Stormy day on Kauai, complete with lightening and thunder enough to send the cats into their safe places and to take down the electricity for thirty minutes. The river is running chocolate brown from all the rain runoff upstream.
Iraivan stand peacefully amid all the tempest, like the Self within, untouched by experiences, whether good, bad or neutral.
We take you to Kadavul temple for a special little surprise. Sadhaka Nandinatha work up early (and when a monk who usually gets up at 4:30am wakes up early, you know it’s early) to spend nearly two hours decorating our Mighty Ganesha. While showing his artistry, we give you words of wisdom from Gurudeva’s Spiritual Toolbox, a chapter he calls:
Can’t control the kids?
It is so simple, be patient and caring
There is an old saying: “If you can’t beat them,
join them,î and this is wise in certain respects.
We are thinking of the young adults who will not follow the traditional family patterns of their well-raised Hindu parents. Admittedly, they can be made
to fear their parents and be forced to obey for a time.
Th e problem with such an approach is that it usually
ends up with the sons or daughters losing respect for
them and leaving home as soon as they are able. Often
parents take the authoritarian approach, not realizing
there are alternatives, well-proven techniques of
a more positive discipline. In actual practice, it is more
useful to work with children little by little as they grow
My advice to parents has always been to stay close
to their children, but at the same time give them some
space to grow and mature in today’s world. Today’s
world is not all that bad. But children must be taught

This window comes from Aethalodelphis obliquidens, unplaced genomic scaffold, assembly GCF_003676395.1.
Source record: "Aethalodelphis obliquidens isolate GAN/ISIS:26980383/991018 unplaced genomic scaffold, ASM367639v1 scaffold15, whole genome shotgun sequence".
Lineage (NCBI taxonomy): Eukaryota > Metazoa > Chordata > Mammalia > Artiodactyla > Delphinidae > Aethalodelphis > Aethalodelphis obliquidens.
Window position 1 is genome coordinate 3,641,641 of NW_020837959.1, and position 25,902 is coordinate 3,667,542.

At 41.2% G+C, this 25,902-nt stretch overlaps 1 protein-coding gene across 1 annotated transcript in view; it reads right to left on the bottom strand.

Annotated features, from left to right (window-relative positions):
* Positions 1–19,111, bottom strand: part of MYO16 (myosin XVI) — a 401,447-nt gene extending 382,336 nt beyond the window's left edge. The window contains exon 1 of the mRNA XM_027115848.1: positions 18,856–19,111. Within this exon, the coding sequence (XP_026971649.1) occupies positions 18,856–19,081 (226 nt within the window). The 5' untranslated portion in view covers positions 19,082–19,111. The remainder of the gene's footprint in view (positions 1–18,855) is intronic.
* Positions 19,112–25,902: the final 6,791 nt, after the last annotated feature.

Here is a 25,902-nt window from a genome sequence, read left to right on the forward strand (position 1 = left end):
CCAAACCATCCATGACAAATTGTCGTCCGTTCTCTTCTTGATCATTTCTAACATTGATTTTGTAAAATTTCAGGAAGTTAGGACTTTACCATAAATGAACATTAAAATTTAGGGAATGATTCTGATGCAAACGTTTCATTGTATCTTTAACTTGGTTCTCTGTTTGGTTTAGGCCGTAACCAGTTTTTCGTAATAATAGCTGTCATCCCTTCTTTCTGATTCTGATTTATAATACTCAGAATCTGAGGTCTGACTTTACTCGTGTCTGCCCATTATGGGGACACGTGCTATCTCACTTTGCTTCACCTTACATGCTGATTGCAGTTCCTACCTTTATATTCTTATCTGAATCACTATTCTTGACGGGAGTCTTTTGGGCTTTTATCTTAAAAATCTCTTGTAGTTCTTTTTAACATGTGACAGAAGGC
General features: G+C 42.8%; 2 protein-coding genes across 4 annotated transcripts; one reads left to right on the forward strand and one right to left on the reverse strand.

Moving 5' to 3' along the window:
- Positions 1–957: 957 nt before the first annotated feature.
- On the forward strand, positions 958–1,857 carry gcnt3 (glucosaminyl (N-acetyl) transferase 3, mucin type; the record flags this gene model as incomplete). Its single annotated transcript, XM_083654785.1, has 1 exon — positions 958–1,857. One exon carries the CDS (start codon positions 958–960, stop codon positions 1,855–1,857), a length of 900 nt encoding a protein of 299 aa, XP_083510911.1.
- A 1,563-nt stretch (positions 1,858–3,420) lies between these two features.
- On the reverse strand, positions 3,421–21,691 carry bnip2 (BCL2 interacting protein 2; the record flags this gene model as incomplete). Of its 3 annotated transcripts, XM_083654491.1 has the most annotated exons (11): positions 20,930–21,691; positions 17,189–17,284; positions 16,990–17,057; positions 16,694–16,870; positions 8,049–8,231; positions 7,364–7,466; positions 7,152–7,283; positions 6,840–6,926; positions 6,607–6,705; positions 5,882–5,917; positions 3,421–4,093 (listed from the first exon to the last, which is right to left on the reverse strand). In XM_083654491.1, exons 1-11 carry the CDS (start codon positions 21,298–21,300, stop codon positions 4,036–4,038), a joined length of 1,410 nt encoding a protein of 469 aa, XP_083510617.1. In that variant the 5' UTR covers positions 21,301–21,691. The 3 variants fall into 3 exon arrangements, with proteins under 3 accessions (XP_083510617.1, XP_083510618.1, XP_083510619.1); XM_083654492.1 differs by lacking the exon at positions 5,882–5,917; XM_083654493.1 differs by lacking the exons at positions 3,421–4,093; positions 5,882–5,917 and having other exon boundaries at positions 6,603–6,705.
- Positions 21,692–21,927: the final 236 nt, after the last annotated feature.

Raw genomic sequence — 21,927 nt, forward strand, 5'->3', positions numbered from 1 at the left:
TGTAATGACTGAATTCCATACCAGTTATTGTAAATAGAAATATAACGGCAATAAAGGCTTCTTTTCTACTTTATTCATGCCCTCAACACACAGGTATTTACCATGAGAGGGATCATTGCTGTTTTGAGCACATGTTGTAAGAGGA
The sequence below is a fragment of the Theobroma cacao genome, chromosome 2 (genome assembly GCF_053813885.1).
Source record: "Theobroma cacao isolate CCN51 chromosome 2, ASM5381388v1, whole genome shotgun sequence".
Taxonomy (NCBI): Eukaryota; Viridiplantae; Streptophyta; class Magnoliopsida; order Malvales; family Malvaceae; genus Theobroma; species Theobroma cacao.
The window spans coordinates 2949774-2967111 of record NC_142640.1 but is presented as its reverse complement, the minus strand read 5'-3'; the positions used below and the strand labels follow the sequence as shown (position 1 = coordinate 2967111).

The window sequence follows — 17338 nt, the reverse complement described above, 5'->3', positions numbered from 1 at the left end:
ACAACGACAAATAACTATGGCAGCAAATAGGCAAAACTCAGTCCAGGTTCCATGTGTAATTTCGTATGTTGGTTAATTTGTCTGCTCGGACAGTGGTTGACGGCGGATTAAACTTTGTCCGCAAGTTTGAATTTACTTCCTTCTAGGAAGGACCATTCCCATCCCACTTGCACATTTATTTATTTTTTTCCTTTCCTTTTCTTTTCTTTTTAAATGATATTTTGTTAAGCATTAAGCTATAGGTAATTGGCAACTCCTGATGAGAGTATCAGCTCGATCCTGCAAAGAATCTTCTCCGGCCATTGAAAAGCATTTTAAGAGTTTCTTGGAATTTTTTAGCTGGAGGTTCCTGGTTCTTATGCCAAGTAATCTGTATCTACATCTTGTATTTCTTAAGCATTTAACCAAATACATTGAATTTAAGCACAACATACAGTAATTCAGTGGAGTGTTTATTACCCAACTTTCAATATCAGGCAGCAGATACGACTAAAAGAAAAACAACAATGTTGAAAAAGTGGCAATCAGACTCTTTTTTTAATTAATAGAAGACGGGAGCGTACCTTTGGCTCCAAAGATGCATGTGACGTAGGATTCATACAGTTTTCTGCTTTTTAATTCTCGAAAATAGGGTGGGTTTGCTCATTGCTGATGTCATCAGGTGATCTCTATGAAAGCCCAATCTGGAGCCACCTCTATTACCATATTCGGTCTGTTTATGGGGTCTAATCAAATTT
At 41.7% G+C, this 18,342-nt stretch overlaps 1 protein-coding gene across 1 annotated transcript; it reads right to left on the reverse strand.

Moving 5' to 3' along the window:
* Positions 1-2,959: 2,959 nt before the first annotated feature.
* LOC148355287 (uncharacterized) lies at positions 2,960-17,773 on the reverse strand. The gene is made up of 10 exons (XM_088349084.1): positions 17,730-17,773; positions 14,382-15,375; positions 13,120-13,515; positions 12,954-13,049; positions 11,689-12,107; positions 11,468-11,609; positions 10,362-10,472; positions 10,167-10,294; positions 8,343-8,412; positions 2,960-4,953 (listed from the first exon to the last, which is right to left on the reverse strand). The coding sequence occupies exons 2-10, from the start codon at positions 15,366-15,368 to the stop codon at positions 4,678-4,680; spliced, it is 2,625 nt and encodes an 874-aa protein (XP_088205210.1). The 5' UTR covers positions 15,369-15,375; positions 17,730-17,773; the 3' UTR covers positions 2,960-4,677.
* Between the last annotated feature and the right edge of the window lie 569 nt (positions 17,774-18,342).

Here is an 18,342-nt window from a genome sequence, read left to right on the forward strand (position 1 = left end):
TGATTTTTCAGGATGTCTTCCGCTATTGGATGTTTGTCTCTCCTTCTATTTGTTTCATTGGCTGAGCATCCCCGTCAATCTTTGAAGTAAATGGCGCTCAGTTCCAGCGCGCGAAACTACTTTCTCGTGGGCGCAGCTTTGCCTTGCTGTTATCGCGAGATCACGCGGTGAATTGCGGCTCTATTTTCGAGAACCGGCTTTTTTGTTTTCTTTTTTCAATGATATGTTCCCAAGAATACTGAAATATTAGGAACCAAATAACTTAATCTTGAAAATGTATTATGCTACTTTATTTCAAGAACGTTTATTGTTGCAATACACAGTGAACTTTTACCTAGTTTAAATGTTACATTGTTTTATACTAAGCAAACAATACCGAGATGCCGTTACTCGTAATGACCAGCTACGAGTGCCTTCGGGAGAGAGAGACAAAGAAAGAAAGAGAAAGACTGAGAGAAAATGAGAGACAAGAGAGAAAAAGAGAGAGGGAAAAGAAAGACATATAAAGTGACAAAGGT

how to live in it--what to be wary of, whom to trust,
whom to befriend and marry, how to proceed in business,
social life, education, career upscaling, religious
life and on into the raising of their own family. So, keep
the communication lines open.
True, today’s world has its challenges, its temptations
and definite drawbacks, but it is today’s world and
the world of tomorrow. We can’t ignore that fact. So,
be wise and pass your deeply profound Hindu culture
and wisdom along to the children so they can make
proper decisions for themselves. This is what they will
do anyway, make their own decisions, so they might as
well be trained early on how to do it right. Who better
to teach them this than their own parents? Aum Nama Sivaya!
Love and devotion perspires in Nandinatha´s work. It´s beautiful – but even if it had turned out wrong it would still be beautiful – it´s Nandinatha´s LOVE imprinted there! Well done, dear son!
Within our Saiva Siddhanta Holy Scriptures the Saiva Agamas explain the basis of temple ceremonies and worship plus yoga and jnana. The Tirukural was considered by Gurudeva to be "the most accessible and relevant sacred text." In it are practical and helpful guidelines for our conduct in every day life. The point of family life is to gain steady improvement, forever, in self control in the midst of responsibilities in the fulfillment of family dharma. Meanwhile, not taking detachment too far but taking it in the sense of spiritually looking for happiness, not outside in other people or possessions, the world, but inside ourselves and then sharing it with family and friends. "We regard the writings of our satgurus as scripture."
Path to Siva, Lesson 20
Tirukural, Introduction and Contents
Tirukural, Chapter 15 Possession of Self-Control
"The temple enables us to feel the presence of God, Gods and devas." We use our inner eyes to see what's going on in the temple, the three worlds. In the temple we're being good dvaitists in the dimfi perspective, focused in bhakti upon God Siva. In meditation we're monists, in the shumif perspective. We claim our oneness with Siva, Sivoham, I am Siva. In surrender, shrinking the ego through devotion, we have a realization that we're not the doer, that Siva is doing it all. Siva's energy comes through our soul.